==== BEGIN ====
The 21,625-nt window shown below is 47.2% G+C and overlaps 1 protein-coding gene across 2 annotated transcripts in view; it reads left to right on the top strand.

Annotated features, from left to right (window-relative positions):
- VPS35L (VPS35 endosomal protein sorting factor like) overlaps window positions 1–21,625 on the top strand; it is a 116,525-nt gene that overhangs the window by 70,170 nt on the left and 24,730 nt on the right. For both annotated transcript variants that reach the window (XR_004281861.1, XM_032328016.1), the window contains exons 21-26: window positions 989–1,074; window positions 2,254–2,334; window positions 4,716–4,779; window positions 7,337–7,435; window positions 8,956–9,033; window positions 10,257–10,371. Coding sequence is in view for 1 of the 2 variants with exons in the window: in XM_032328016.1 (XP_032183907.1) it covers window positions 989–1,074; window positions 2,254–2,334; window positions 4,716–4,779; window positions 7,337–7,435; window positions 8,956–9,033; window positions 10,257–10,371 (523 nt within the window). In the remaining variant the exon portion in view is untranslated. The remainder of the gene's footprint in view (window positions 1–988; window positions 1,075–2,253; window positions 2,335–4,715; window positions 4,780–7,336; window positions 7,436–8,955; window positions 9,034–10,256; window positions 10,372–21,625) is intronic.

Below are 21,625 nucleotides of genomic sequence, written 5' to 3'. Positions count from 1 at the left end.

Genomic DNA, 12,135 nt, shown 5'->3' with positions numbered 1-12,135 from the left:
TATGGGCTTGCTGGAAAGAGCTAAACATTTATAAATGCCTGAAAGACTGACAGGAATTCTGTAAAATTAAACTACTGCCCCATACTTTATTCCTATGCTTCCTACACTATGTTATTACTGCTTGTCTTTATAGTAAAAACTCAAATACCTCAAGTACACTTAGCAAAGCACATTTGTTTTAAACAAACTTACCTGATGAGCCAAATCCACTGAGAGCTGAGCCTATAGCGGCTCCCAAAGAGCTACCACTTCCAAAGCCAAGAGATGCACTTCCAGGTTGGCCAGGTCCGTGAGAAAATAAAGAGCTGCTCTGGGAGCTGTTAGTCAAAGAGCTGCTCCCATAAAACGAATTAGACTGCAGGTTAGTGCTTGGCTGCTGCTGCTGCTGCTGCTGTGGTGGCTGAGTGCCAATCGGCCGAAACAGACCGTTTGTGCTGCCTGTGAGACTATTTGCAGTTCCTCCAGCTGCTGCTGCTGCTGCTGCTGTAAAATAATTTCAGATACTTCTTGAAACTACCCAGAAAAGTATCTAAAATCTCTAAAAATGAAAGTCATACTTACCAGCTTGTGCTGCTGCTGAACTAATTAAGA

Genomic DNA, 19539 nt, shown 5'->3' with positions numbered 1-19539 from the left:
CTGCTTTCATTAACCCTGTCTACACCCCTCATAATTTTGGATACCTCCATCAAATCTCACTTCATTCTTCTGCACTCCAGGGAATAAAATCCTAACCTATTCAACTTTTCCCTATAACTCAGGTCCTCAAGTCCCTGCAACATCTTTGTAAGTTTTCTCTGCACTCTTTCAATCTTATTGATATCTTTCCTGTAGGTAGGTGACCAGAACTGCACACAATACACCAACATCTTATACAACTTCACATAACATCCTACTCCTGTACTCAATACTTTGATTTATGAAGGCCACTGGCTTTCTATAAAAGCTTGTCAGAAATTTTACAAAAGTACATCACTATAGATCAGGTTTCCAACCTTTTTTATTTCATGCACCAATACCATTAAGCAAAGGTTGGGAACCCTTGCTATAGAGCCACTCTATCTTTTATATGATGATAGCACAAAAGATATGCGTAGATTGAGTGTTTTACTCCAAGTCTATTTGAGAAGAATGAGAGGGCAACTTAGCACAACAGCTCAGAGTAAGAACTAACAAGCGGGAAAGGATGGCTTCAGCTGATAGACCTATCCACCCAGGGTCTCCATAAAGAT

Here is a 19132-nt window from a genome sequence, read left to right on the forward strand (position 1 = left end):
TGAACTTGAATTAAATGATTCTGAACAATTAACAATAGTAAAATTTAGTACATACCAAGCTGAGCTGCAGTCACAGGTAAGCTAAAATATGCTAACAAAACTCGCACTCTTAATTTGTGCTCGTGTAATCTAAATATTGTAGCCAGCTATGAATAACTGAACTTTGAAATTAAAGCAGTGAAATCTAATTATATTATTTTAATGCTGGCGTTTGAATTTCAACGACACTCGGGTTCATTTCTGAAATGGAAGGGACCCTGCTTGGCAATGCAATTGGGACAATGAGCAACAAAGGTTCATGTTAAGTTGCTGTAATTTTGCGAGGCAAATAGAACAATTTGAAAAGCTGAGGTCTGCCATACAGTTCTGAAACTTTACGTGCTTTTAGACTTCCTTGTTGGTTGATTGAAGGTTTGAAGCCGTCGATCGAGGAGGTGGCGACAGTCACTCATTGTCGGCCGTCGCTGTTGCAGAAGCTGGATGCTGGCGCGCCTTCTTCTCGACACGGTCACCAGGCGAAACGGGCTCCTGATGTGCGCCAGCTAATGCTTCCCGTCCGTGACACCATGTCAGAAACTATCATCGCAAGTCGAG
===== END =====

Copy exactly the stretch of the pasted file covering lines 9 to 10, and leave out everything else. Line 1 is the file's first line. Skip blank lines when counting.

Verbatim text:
Here is a 19132-nt window from a genome sequence, read left to right on the forward strand (position 1 = left end):
TGAACTTGAATTAAATGATTCTGAACAATTAACAATAGTAAAATTTAGTACATACCAAGCTGAGCTGCAGTCACAGGTAAGCTAAAATATGCTAACAAAACTCGCACTCTTAATTTGTGCTCGTGTAATCTAAATATTGTAGCCAGCTATGAATAACTGAACTTTGAAATTAAAGCAGTGAAATCTAATTATATTATTTTAATGCTGGCGTTTGAATTTCAACGACACTCGGGTTCATTTCTGAAATGGAAGGGACCCTGCTTGGCAATGCAATTGGGACAATGAGCAACAAAGGTTCATGTTAAGTTGCTGTAATTTTGCGAGGCAAATAGAACAATTTGAAAAGCTGAGGTCTGCCATACAGTTCTGAAACTTTACGTGCTTTTAGACTTCCTTGTTGGTTGATTGAAGGTTTGAAGCCGTCGATCGAGGAGGTGGCGACAGTCACTCATTGTCGGCCGTCGCTGTTGCAGAAGCTGGATGCTGGCGCGCCTTCTTCTCGACACGGTCACCAGGCGAAACGGGCTCCTGATGTGCGCCAGCTAATGCTTCCCGTCCGTGACACCATGTCAGAAACTATCATCGCAAGTCGAG